General Program Requirements:
Number of Credits Required Beyond the Baccalaureate: 37
|Core Courses 1|
|BMSC 8101||Molecules to Cells||6|
|BMSC 8102||Experimental Design and Biostatistics||1|
|BMSC 8103||Scientific Integrity and Bioethics||1|
|BMSC 8104||Introduction to Laboratory Research I||1|
|BMSC 8201||Organ Systems: Function, Dysfunction and Therapeutics||4|
|BMSC 8202||Scientific Communications||1|
|BMSC 8204||Introduction to Laboratory Research II||1|
|BMSC 8401||Scientific Grant Writing||1|
|Student Seminar and Journal Club (1 per year) 2||4|
|Basic and Advanced Concentration-Specific Electives||10|
|Research Courses 3||6|
|Preliminary Exam Preparation|
|Total Credit Hours||37|
All students in the Biomedical Sciences program participate in a common first-year interdisciplinary experience that includes the core courses identified.
To complete this requirement, students select from BMSC 8500 Cancer Biology and Genetics Student Seminar and Journal Club, BMSC 8600 Infectious Disease and Immunity Student Seminar and Journal Club, BMSC 8700 Molecular and Cellular Biosciences Student Seminar and Journal Club, BMSC 8800 Neuroscience Student Seminar and Journal Club, or BMSC 8900 Organ Systems and Translational Medicine Student Seminar and Journal Club.
In the first year, students complete three laboratory rotations. In subsequent years, they participate in seminars and journal clubs in addition to performing research in the laboratory of their choice.
Research Advisory Committee Meetings:
Students are required to meet with their Research Advisory Committee each term to evaluate their progress toward the degree.
Students must have sufficient data for at least one full-length, high-quality, first-author publication, excluding review articles, before receiving permission to write the dissertation. If a manuscript has not been accepted for publication at the time a student requests permission to write the dissertation, the student must present a submission-ready manuscript and evidence that the manuscript has been submitted for publication. The evidence is to include the name of the journal and acknowledgement of receipt of the manuscript from the journal.
Outside Research Proposal:
In the Spring term of the second year of study, students are required to prepare and defend an NIH-style grant proposal in their area of concentration on a topic that is distinct from the student's research. This is a requirement for elevation to candidacy.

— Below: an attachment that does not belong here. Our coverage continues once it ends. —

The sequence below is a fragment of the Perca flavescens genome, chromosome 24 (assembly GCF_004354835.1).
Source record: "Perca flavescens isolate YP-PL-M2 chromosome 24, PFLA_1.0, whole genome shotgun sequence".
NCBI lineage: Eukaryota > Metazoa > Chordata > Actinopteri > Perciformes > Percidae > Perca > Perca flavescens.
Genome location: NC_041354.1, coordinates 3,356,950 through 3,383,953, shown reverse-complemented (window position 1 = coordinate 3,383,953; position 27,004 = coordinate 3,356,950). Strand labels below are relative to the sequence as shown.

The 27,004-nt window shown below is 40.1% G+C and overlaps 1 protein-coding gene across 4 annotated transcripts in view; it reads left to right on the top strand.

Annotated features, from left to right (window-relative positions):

The dissertation proposal demonstrates the student's knowledge of and ability to conduct the proposed research. The proposal should describe the context and background surrounding a particular research problem and a methodological plan for investigating the problem. The proposal is a requirement for admission to candidacy and should be submitted and approved during the Fall term of the third year in the program.
The Ph.D. degree in Biomedical Sciences is a research degree. Research training begins with three research rotations in the first year of the graduate program and continues with the selection of an area of concentration and a Dissertation Research Advisor, who is a member of the Graduate Faculty from within the selected area of concentration. The areas of concentration include Cancer Biology and Genetics, Infectious Disease and Immunity, Molecular and Cellular Biosciences, Neuroscience, and Organ Systems and Translational Medicine.
Under the direction of the Dissertation Research Advisor, the student develops an original research project. Dissertation research involves meaningful, critical thinking and the execution of ideas in the laboratory through the use of the scientific method. Dissertation research conducted by the student should be an original contribution to scientific knowledge. The quality of the student's Ph.D. dissertation research should be equivalent to that found in reputable biomedical sciences journals.
Upon selection of an area of concentration and a Dissertation Research Advisor, a Research Advisory Committee is formed for each student. This Committee is responsible for the review of the student's research and academic progress twice yearly. It determines whether the content of the student's research is sufficient for the Ph.D. dissertation.
The student submits the dissertation in complete form not less than 14 days prior to the date of the final examination. The dissertation must have been read and approved by the Dissertation Research Advisor prior to distribution. After the student has arranged the time, date, and room for the dissertation defense, the "Announcement of Dissertation Defense" form, found in TUportal under the Tools tab within “University Forms,” is completed and forwarded to the Graduate School on Main Campus and to the Office of Graduate Studies on the Health Sciences Campus at least 10 working days before the defense. Announcements of the defense are posted and emailed to all members of the cluster/area of concentration.
The Final Examination Committee evaluates the student's dissertation and demonstration of competence within the field of the dissertation and related areas. This Committee consists of five faculty members, including the Dissertation Research Advisor, Research Advisory Committee, and one additional faculty member from another cluster. The Committee evaluates the quality of the dissertation research and the student's ability to express, both in writing and orally, her/his research question, methodological approach, primary findings, and implications. The Committee votes to pass or fail the dissertation and the defense at the conclusion of the public presentation and private question/answer period.